Education | Essays

The Staples Letters: Dream Policing

Lizzie Smith

Inspired by C.S. Lewis’ The Screwtape Letters, the Staples Letters are a series of essays in the South Side Weekly written in the form of letters from a veteran teacher, Staples, giving advice to a young teacher, Ms. T. All events in the Staples Letters are drawn directly from real-life experiences in Chicago schools, and names and identifying details have been removed in the interest of privacy. Though fictional in form, the letters are used to address a variety of issues in education, from quotidian classroom considerations to national policy.

Essays | Lit

The Staples Letters: Daydreaming About My Class

Lizzie Smith

Inspired by C.S. Lewis’s The Screwtape Letters, the Staples Letters are a series of essays in the South Side Weekly written in the form of letters from a veteran teacher, Staples, giving advice to a young teacher, Ms. T. All events in the Staples Letters are drawn directly from real-life experiences in Chicago schools, and names and identifying details have been removed in the interest of privacy. Though fictional in form, the letters are used to address a variety of issues in education, from quotidian classroom considerations to national policy.

Essays | Lit

The Staples Letters: The Stories Teachers Tell

Lizzie Smith

Inspired by C.S. Lewis’ The Screwtape Letters, the Staples Letters are a series of essays in the South Side Weekly written in the form of letters from a veteran teacher, Staples, giving advice to a young teacher, Ms. T. All events in the Staples Letters are drawn directly from real-life experiences in Chicago schools, and names and identifying details have been removed in the interest of privacy. Though fictional in form, the letters are used to address a variety of issues in education, from quotidian classroom considerations to national policy.

Essays | Lit

The Staples Letters: It’s Not a One-Person Show

Lizzie Smith

Inspired by C.S. Lewis’ The Screwtape Letters, the Staples Letters are a series of essays in the South Side Weekly written in the form of letters from a veteran teacher, Staples, giving advice to a young teacher, Ms. T. All events in the Staples Letters are drawn directly from real-life experiences in Chicago schools, and names and identifying details have been removed in the interest of privacy. Though fictional in form, the letters are used to address a variety of issues in education, from quotidian classroom considerations to national policy.

Essays | Housing Issue 2018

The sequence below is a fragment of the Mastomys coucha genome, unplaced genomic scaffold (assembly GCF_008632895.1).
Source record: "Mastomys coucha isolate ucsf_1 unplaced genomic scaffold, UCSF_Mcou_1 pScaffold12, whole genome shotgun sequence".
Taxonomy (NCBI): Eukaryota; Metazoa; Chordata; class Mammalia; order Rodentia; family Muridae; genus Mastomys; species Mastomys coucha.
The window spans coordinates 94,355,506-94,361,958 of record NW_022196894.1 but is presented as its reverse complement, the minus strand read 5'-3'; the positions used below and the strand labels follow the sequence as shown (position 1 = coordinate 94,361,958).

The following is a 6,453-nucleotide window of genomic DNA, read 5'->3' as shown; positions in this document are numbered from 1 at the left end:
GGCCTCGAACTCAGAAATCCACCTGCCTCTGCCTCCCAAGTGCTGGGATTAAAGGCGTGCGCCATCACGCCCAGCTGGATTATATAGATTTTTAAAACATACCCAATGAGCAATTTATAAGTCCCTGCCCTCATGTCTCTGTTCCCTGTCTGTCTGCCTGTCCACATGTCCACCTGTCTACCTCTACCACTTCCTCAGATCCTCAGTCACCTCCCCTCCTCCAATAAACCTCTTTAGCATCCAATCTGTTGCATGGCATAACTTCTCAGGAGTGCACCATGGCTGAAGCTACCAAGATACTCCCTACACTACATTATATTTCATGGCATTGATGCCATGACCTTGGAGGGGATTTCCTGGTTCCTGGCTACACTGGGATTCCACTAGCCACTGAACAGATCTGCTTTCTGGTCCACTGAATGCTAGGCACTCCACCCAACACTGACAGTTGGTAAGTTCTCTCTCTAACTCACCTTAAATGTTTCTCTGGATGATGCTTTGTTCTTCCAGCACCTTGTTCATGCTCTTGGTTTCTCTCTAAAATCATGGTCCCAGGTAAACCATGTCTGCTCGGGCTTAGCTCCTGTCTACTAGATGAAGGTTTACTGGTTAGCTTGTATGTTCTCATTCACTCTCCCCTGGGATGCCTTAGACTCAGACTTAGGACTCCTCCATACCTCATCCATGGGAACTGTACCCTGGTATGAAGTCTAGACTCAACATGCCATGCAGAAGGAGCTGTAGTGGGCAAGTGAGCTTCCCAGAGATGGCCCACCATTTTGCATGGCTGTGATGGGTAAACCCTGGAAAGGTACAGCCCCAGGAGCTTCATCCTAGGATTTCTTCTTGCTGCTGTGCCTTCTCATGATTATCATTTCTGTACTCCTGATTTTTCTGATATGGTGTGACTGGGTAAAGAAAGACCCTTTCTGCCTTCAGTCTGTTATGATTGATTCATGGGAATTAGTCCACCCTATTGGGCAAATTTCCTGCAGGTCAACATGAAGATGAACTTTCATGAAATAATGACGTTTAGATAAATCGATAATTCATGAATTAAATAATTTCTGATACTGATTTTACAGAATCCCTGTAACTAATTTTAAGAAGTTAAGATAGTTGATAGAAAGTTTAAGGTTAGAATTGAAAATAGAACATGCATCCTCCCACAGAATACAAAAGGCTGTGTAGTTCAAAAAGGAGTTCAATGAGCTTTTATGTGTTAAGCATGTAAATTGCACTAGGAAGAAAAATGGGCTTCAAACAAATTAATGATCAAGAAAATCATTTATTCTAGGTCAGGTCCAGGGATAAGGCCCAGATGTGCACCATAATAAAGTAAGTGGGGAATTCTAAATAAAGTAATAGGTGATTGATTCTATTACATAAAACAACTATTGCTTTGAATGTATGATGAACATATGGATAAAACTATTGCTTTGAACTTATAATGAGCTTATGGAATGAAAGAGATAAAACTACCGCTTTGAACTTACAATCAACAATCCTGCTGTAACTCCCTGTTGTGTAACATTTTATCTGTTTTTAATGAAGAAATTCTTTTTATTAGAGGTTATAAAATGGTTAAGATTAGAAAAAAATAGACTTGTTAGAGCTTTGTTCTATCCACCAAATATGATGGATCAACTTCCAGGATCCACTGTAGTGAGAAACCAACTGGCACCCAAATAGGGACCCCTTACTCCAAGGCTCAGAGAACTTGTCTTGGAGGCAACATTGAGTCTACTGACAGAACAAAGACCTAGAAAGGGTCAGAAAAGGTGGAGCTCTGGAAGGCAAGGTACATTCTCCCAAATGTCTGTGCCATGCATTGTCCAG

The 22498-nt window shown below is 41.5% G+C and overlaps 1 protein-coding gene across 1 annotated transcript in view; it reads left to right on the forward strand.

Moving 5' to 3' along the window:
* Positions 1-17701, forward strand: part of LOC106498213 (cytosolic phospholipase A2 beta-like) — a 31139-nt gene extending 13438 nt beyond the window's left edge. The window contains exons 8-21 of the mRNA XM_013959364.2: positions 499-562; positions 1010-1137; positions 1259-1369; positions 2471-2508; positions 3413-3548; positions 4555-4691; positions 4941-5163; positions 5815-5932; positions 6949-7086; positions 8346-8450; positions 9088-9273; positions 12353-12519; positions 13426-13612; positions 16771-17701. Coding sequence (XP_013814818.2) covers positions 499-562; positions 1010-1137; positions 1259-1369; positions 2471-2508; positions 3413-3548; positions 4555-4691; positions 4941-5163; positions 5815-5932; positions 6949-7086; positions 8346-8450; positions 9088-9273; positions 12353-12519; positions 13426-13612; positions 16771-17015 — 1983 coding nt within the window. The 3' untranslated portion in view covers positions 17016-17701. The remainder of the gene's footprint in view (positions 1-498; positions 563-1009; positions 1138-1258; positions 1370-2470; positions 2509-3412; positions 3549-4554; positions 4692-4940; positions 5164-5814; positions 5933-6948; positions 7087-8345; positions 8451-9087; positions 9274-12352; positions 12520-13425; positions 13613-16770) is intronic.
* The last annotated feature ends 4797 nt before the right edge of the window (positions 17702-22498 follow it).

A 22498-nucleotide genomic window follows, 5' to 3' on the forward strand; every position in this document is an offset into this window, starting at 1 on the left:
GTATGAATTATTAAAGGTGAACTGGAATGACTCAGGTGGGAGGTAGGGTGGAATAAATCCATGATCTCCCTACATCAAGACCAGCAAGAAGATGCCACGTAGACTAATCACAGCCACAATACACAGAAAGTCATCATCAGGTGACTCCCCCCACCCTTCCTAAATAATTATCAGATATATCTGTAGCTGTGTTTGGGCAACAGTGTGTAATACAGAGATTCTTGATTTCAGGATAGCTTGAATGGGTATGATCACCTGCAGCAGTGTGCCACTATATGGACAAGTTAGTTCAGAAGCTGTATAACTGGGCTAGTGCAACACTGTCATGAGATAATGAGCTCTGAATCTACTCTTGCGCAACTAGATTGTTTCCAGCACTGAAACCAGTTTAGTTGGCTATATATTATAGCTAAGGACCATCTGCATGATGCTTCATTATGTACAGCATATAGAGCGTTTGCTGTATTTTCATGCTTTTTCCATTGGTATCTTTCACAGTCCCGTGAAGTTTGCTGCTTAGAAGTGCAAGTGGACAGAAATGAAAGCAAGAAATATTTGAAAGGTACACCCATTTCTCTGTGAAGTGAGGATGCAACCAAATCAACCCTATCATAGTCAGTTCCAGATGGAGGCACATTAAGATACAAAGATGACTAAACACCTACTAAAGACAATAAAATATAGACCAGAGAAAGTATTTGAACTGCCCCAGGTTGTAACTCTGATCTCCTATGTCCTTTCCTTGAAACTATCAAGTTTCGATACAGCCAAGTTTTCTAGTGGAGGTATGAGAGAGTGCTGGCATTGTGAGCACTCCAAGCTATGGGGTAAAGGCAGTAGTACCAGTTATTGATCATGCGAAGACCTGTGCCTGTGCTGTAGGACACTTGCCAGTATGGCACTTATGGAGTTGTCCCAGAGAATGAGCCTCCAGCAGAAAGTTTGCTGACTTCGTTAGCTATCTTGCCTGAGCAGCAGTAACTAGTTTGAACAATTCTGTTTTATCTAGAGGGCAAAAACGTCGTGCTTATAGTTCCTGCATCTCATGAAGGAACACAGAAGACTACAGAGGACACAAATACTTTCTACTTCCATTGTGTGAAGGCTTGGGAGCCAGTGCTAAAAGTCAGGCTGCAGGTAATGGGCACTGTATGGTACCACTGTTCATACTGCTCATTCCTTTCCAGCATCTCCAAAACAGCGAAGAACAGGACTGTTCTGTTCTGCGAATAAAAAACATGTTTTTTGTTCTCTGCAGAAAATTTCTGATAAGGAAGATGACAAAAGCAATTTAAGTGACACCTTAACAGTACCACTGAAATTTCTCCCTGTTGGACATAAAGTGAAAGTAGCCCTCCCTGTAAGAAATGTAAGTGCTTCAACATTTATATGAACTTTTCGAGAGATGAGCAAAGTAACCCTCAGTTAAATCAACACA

Through the Cracks

Ellen Hao

There but for the Grace of God go I” is a phrase I often hear said by those witness to someone else’s misfortune. When the misfortune is homelessness, people often say how they are only one paycheck away from homelessness themselves. Yet for the majority, that one paycheck continues to come and the roof remains over their head, no matter how precariously.

Essays | Lit

The Staples Letters: Smile!

Lizzie Smith

Inspired by C.S. Lewis’ The Screwtape Letters, the Staples Letters are a new series of essays in the South Side Weekly written in the form of letters from a veteran teacher, Staples, giving advice to a young teacher, Ms. T. All events in the Staples Letters are drawn directly from real-life experiences in Chicago schools, and names and identifying details have been removed in the interest of privacy. Though fictional in form, the letters are used to address a variety of issues in education, from quotidian classroom considerations to national policy.

Essays | History | Housing

Chiasmus

A Narrative of Ascent

Turtel Onli

It’s 1986 and I’m born on the South Side of Chicago. My mother Sharon’s a Chicagoan too—born in 1964…six years into her parents’ northern life. My grandma Pearlie Mae is born in 1942 in a Mississippi Delta town founded by formerly enslaved people. My great-grandmother Wyona’s the first of us to be born in the twentieth century and would be eleven when white women got the vote, forty-five when segregation fell on paper, and fifty-nine when Dr. King was shot. Her mother Trudy was born in 1887 just up the road in the town where WC Handy first heard the Blues. Her mother Lucinda was born in 1862, one year into a war that’d color the conscience and collective memory of a nation. Her mother Martha was born in 1820, part of the generation begging for that slouch toward justice and would be forty-one years old when it began.

Activism | Essays

Lightning Doesn’t Strike Twice

One year after the Black Friday protests on Michigan Avenue

William Camargo

The following is a reflection on the first anniversary of last year’s Black Friday protests over the police killing of Laquan McDonald. During the protest, marchers shut down the Magnificent Mile portion of Michigan Avenue, costing stores between twenty-five and fifty percent of their Black Friday revenue according to a Tribune estimate. The author, Loren Taylor, was born and raised on the South Side. He spent over twenty years living and traveling in Europe as a singer-songwriter before returning to Chicago in 2010. He currently volunteers with community organizations, including the Community Peace Surge and the Chicago Anti-Eviction Campaign.

Essays | Lit

The Weight of the Word

An excerpt from "Revise the Psalm: Work Inspired by the Writings of Gwendolyn Brooks"

Revise the Psalm: Work Inspired by the Writings of Gwendolyn Brooks, edited by Quraysh Ali Lansana and Sandra Jackson-Opoku will be published by Curbside Splendor in January 2017.